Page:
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Editor's Blog

Pierluigi Paganini
January 27, 2013


In the last months I have had the opportunity many times to read about the possible use, in cyber warfare context,  of electromagnetic waves to interfere with defense systems of the adversaries. I wrote about a project dubbed CHAMP  (Counter-electronics High-powered Microwave Advanced Missile Project) related to the use of microwaves to permanently knock out computers in a specific area. The project is born in US military environment, specifically developed by Air Force Research Laboratory, and it explores the possibility to design a directed-energy weapon capable of destroying and interfering with adversary’s electronic systems such as radar systems, telecommunication systems, computer systems and power distribution systems. While the project is started in military and is led by Boeing the technology comes from a small company called Ktech, acquired by Raytheon bought last year, specialized in the providing of microwave generators to generate EMP able to knock out electronics equipment.

290px-Syrian_Reactor_Before_After

Recently a report published by Defense Newsrevealed that the Intelligence and Information Warfare Directorate (I2WD) of the US Army is studying the use of electromagnetic waves to infiltrate sealed networks. The report illustrates that the US army is running the Tactical Electromagnetic Cyber Warfare Demonstrator program with the dual objective of sniffing data and injecting data into sealed cable networks. The intent is clear, a cyber army adopting electromagnetic waves could be able to spy on network or interfering with transmission altering the content of transmission for example introducing a malware into it. The research on the use electromagnetic waves is not new, NSA has been carrying out research in the topic for a long time, and project TEMPEST is the demonstration.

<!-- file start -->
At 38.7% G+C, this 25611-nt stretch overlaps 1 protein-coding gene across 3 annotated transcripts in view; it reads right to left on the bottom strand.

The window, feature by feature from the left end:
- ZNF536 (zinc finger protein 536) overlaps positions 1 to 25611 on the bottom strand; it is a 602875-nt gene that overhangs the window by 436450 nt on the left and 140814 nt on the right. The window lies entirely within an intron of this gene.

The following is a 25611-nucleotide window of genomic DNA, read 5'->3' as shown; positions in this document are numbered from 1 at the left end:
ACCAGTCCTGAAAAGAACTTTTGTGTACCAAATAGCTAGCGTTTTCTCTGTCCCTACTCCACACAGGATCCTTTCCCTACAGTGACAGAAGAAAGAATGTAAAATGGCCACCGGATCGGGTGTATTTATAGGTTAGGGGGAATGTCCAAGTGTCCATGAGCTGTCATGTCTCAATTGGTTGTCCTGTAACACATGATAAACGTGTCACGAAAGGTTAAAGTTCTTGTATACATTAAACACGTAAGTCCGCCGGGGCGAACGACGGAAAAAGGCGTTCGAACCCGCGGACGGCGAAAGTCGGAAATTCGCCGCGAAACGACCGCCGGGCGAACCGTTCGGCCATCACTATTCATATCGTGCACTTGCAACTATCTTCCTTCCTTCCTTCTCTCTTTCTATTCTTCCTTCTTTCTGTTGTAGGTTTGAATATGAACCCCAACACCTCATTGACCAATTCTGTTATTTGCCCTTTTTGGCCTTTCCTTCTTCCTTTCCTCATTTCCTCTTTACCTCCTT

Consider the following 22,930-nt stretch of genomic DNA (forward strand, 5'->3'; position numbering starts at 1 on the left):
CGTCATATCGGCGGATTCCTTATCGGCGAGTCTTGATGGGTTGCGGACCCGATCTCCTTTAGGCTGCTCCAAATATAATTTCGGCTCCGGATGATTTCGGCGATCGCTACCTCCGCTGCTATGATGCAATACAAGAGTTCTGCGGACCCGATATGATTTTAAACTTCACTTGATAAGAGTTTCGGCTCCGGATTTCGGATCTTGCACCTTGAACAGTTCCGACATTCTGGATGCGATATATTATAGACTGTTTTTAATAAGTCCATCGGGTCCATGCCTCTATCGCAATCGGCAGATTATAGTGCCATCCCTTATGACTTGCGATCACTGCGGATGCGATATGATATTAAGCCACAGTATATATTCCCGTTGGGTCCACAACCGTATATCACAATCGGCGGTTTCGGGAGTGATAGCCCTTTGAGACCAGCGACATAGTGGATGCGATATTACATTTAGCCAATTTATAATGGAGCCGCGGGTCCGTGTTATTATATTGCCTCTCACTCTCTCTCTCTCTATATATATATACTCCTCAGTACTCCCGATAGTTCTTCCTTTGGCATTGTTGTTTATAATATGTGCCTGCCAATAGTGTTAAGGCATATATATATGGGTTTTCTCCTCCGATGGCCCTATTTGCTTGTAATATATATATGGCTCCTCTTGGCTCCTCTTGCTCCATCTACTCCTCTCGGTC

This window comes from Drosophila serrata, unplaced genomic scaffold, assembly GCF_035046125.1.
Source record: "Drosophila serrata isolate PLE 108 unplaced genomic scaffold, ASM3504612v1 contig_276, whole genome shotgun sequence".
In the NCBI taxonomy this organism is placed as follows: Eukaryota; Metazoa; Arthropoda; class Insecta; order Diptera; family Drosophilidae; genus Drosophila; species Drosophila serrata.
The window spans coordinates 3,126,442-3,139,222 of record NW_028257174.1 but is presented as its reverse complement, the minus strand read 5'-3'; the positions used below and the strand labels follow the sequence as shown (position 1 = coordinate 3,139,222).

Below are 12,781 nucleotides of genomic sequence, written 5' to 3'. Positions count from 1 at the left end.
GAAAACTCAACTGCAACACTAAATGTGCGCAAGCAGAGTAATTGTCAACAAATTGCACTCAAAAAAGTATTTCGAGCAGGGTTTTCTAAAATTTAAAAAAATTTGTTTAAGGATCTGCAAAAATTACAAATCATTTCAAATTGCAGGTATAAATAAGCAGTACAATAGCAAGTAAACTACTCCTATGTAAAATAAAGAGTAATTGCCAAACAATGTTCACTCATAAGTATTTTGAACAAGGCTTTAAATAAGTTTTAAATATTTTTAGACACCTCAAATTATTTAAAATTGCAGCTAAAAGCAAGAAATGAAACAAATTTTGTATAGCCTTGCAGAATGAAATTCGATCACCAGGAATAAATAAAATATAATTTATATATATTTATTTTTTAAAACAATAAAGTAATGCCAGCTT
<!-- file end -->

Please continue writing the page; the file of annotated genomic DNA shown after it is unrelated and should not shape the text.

The technology could be used by a government with an unmanned aircraft flying over the location where target networks are located, let’s think for example a critical infrastructure and its control systems that could be infected despite they are isolated from internet. The approach is totally equivalent to the physical access to a network, the use of  electromagnetic waves allows to the attackers to access directly to the target network. The Stuxnet case demonstrated that accessing to the network of critical infrastructure is possible to cause serious damages, but the vector for the attack was used an infected USB flash drive containing the Stuxnet virus able to exploit zero-day vulnerabilities of the host.

What is the evolution? Attack the target network without physically access to it eluding the defense systems adopted to mitigate cyber threats.

Despite the fact that this technology is available and tests have been conducted and demonstrated its efficacy, the use of  electromagnetic waves is still immature due significant range and bandwidth limitations; this means that the source of waves in fact has to be very close to the target network and transmission of complex data is time consuming.

Another interesting project, Suter, a military computer program was developed by BAE Systems that has the purpose the attacking computer networks and communications. The program has been managed by Big Safari, a secret unit of the United States Air Force, and Suter was integrated into US unmanned aircraft. The program has been tested with different aircrafs and used in Iraq and Afghanistan since 2006, and according military experts, a technology similar to Suter was used by the Israeli Air Force to attack Syrian radars in the Operation Orchardon on September 6th, 2007. The use of electromagnetic waves to interfere with defense networks and systems is a so successful that many governments are working on projects using this technology.

http://securityaffairs.co/wordpress/



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